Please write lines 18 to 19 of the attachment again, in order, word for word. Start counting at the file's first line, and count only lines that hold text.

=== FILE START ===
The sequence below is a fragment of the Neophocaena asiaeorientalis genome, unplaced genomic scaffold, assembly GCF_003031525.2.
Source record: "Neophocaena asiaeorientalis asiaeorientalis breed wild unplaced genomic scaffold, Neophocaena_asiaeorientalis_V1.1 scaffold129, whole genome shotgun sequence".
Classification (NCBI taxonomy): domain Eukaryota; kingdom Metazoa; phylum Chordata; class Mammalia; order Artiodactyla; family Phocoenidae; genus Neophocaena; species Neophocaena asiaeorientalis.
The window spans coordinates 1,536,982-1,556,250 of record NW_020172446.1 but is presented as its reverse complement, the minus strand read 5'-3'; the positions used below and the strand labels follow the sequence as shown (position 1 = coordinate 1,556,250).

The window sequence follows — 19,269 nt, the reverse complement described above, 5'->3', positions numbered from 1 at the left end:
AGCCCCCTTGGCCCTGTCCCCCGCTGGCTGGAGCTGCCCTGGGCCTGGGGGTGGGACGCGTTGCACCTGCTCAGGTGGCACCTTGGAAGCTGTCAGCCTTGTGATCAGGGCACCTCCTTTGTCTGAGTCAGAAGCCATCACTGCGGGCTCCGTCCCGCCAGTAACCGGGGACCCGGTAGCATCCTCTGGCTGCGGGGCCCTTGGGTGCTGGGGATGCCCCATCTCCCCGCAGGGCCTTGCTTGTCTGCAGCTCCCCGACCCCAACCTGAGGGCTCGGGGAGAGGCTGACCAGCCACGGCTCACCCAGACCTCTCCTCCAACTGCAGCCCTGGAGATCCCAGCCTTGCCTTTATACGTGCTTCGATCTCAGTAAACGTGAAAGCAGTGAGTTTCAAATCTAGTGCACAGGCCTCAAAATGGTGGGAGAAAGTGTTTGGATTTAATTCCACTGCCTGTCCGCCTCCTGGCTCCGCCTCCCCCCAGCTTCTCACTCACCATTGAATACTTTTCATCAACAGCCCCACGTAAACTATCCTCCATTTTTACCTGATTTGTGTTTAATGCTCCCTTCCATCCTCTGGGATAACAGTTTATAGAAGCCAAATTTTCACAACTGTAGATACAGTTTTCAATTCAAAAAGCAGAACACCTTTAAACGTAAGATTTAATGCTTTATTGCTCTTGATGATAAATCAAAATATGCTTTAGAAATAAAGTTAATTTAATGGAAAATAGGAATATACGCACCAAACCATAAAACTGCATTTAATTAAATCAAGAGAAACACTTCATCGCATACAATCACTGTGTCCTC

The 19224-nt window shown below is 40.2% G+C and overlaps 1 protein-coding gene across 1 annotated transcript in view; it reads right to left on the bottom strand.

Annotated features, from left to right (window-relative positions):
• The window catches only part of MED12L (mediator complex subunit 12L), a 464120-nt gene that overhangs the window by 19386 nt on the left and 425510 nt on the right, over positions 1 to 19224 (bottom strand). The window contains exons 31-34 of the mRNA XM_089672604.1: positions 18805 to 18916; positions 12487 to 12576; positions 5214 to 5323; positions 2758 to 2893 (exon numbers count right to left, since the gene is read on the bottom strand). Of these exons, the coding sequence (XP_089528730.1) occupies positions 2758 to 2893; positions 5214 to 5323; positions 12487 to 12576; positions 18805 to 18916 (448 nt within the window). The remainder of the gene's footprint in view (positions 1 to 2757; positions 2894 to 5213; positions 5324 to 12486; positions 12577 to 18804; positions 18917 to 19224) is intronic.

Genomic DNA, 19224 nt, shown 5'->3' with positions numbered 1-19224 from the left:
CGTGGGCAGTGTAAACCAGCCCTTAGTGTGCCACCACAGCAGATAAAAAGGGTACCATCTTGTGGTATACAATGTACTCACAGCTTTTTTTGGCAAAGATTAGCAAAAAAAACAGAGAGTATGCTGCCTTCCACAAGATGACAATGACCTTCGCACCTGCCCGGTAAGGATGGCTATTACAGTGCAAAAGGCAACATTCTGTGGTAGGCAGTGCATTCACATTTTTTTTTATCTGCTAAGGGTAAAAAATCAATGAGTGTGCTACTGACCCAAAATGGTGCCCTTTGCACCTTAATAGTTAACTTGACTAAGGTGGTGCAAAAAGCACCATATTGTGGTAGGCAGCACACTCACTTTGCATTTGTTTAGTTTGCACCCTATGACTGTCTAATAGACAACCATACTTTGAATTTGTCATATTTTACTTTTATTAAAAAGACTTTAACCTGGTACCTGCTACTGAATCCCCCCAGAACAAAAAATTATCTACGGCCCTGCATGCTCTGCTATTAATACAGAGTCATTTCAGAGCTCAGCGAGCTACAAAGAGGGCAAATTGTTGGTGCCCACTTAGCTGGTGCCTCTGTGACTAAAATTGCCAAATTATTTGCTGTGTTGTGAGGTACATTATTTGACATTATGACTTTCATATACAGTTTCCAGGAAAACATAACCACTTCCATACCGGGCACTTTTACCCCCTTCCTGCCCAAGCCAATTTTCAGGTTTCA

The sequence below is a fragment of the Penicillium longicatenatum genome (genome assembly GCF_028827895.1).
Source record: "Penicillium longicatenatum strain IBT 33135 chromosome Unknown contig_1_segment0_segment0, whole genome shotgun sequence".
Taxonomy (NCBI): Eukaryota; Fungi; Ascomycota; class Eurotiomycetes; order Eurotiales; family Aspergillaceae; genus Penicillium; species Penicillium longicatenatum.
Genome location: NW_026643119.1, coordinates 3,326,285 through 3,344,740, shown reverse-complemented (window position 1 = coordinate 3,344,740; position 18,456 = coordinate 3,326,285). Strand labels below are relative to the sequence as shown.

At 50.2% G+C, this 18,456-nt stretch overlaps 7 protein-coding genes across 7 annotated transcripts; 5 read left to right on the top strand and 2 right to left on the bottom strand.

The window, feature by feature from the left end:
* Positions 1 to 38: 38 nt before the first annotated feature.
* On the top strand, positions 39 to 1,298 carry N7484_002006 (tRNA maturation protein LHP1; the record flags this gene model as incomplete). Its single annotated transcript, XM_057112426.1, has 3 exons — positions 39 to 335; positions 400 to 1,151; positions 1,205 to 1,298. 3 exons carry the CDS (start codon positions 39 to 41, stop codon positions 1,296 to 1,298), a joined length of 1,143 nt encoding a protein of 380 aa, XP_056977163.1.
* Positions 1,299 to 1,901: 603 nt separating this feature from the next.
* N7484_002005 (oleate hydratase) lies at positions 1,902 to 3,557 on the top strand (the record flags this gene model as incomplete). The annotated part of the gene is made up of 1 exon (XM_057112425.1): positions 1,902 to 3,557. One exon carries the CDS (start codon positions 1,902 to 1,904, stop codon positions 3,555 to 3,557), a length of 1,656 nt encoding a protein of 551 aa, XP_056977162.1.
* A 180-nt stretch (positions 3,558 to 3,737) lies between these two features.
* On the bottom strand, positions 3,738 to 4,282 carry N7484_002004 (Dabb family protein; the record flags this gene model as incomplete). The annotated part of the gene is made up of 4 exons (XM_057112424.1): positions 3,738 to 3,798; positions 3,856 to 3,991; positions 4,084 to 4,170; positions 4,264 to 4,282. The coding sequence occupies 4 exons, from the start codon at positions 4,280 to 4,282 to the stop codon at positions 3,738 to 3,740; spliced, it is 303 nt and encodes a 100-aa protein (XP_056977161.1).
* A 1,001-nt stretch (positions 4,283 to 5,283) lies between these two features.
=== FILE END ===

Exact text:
* Positions 1 to 38: 38 nt before the first annotated feature.
* On the top strand, positions 39 to 1,298 carry N7484_002006 (tRNA maturation protein LHP1; the record flags this gene model as incomplete). Its single annotated transcript, XM_057112426.1, has 3 exons — positions 39 to 335; positions 400 to 1,151; positions 1,205 to 1,298. 3 exons carry the CDS (start codon positions 39 to 41, stop codon positions 1,296 to 1,298), a joined length of 1,143 nt encoding a protein of 380 aa, XP_056977163.1.